Gem is among the elite retrievers in the United States and is one win away from the American Kennel Club's Hall of Fame. - Jamie Lusch

Top dog

Elaine Goodner watched Gem swim into a stiff Alabama wind, worried that her black Labrador would drift off her course and end her quest at becoming a hunting dog champion.

"Dogs hate wind," Goodner says.

Sure enough, the 20 mph gusts started pushing Gem far off her path toward the downed duck. But a quick burst of Goodner's whistle sent Gem spinning backward, treading water while awaiting for her master's order.

Goodner thrust her left arm at a 45-degree angle, and Gem responded by getting back on course, just like she's done thousands of times.

"She took (the command), picked up the bird, came back and we were good," Goodner says.

Good enough to become top dog among Southern Oregon's retrievers in hunting trial competitions.

That little correction helped the Medford duo earn a rare feat, their second AKC Hunt Test qualifier from the Master National Retriever Club during the club's qualifying Master National Event held Oct. 18-28 in Demopolis, Ala.

The pair earned their first such national distinction two years ago in an identical competition in California. They were the only local combo among the 268 retrievers and trainers to pass muster this year. In all, 690 dogs took part in the five series of retriever tests stretched across 10 days of the hot and humid Alabama fall.

The pair plan to try for a trifecta next fall in Kansas. If they earn their third Master Nationals qualification, it would ensure the 9-year-old Gem lives up to her name among retrieving's elite animal-athletes.

"One more time and she goes into (the club's) Hall of Fame, and she'll probably get retired," says Goodner, 60.

The 21-year-old club represents the upper echelon of retrievers trained to do all that dogs do in the field to assist upland game-bird and waterfowl hunters.

The tests imitate the finding and retrieving of pheasants and ducks either shot live or thrown dead into fields and ponds as if they were taken in real hunting scenarios. They are graded based on their abilities to perform these tasks as close to perfect as possible.

In most cases, the dog sees three birds drop in a series, then the animal must retrieve all three in succession. Handlers such as Goodner can assist their dogs only a handful of times throughout the event, and then only with no more than a few whistle bursts and arm movements.

Goodner and Gem are unique in their field. They are amateurs at a venue dominated by professional trainers, and they're in rarified air as two-time qualifiers.

"I tell them that just being here means they're running with the big dogs," says Janet Wood, a club board member from Port Costa, Calif., and head marshal at this year's event. "Just to be qualified to go multiple years is an accomplishment. To pass is even well above that."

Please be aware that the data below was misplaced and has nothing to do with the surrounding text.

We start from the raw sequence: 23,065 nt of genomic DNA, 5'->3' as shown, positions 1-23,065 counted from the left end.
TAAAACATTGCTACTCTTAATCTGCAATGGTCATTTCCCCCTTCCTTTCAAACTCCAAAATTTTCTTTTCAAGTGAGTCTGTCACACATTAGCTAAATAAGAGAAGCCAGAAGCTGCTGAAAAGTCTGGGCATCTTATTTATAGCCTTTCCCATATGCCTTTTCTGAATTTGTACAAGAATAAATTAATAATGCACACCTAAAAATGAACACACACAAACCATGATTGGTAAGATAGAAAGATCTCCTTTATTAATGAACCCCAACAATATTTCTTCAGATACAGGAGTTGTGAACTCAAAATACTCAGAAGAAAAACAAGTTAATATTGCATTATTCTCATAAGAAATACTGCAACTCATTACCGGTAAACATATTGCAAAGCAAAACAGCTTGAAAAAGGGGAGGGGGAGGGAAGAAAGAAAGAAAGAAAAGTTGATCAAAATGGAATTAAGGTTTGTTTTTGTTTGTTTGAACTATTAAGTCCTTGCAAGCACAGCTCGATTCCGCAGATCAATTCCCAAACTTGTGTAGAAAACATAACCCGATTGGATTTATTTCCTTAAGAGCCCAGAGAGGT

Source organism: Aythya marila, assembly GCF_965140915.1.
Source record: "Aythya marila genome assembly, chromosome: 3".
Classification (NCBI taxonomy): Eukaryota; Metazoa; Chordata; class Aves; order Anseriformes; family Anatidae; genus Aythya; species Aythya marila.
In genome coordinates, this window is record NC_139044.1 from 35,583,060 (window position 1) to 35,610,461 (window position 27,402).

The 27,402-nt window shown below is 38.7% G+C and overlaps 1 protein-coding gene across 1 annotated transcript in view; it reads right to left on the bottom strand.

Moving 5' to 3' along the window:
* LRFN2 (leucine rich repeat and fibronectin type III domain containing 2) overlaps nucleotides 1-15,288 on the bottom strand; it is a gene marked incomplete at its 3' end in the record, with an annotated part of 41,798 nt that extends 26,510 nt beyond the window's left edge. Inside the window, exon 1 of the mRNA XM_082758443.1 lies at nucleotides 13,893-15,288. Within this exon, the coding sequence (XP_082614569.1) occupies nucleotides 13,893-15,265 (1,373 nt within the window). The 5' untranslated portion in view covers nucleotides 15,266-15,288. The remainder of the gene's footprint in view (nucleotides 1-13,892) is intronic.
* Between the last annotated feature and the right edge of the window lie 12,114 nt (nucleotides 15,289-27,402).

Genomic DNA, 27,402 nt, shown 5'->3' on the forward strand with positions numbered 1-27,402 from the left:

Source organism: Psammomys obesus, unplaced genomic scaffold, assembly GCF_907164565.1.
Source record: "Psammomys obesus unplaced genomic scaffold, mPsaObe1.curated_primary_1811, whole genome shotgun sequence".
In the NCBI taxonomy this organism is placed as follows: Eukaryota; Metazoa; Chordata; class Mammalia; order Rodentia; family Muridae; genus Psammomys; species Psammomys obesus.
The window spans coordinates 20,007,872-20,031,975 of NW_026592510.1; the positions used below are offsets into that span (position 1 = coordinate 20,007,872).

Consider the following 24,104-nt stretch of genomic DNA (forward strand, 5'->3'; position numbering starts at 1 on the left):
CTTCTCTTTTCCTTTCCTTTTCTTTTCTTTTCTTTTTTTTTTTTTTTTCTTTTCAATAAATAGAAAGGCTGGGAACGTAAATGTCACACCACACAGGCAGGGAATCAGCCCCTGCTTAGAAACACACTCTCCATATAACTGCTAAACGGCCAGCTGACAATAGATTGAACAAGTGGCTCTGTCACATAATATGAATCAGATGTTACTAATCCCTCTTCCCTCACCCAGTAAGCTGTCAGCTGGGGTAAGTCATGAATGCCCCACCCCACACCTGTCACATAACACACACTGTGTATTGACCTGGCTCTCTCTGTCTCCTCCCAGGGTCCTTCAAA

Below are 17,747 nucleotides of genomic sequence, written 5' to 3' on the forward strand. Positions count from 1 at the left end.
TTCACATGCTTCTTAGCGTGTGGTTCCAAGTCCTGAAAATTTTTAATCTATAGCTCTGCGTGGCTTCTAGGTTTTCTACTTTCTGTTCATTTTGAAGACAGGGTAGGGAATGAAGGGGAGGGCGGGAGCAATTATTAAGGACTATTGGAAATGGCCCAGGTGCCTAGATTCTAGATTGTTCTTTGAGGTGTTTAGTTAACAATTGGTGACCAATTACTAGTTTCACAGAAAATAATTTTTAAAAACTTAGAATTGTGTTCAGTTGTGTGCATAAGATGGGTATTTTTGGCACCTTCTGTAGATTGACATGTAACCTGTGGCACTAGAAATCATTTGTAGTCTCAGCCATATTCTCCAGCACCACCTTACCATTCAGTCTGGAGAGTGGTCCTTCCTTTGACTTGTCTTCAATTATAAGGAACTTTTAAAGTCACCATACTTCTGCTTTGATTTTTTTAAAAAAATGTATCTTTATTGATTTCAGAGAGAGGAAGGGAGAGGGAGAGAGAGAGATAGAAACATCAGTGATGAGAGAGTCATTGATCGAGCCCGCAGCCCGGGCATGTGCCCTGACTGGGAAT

The dogs compete against the scorecard and not each other, but the work is nerve-wracking.

Gem could have knocked herself out of the event simply by getting momentarily confused by competing bird smells and following her nose instead of Goodner's commands.

"Dogs will argue with you if they don't trust you," Goodner says. "They get out there and they can think they know more than you."

But Gem trusts Goodner, who has trained retrievers for field tests since the 1980s.

In fact, Gem trusts Goodner more at times than she trusts herself.

"I was nervous, extremely nervous," Goodner says of their test days in Alabama. "I was afraid I was going to be the one to make a mistake and get her dropped."

Their road to American Kennel Club mastery is much like the path violinists take to Carnegie Hall.

The pair practice and practice their craft regularly during Goodner's lunch breaks from her work managing a physicians laboratory in Medford and on weekends at the Denman Wildlife Area in White City.

They work intensely on what Goodner calls a five-point drill. She tosses five retriever decoys in a field at Medford's Howard Park, with Gem watching intently were they land. On Goodner's command, she takes off, then stops abruptly at Goodner's whistle blast.

The dog turns and sits, waiting for instructions. Goodner lifts her right arm skyward and Gem pivots and bolts straight behind her toward the dummy bird.

"She knows what I'm talking about," Goodner says.

It paid off in spades that day on the Alabama pond, when the wind pushed Gem off her path toward the last bird in that fateful three-bird series and toward the location where she retrieved an earlier bird.

"To go back to an old fall, you're done," Goodner says.

That whistle blast and single arm point resonated just as well that day as any on the grass of Howard Park or the ponds at Denman.

"Dogs really have a hard time in the wind, but I knew what I wanted her to do and she knew what I wanted her to do," Goodner says.

Gem — whose AKC registered name is "Good Time Ruby Tuesday" but goes by Gem because it's a good name to bark in the field — will take a few months off from serious training before she goes back on the local field-test circuit next spring. Then it's back at work for one more shot at retriever stardom and a Hall of Fame induction as a three-time qualifier.

And Gem doesn't know how close she came to losing her path to retrieving mastery had she not listened to that single whistle blast in the Alabama wind on that last day of the test.

"This was kind of a do-or-die," Goodner says. "Either we made it this time or I was going to retire her. She's 9 years old. If she failed, asking her to go back two more times and do this would have been too much.

"She's very important to me."

Reach reporter Mark Freeman at 541-776-4470 or Follow him on Twitter at

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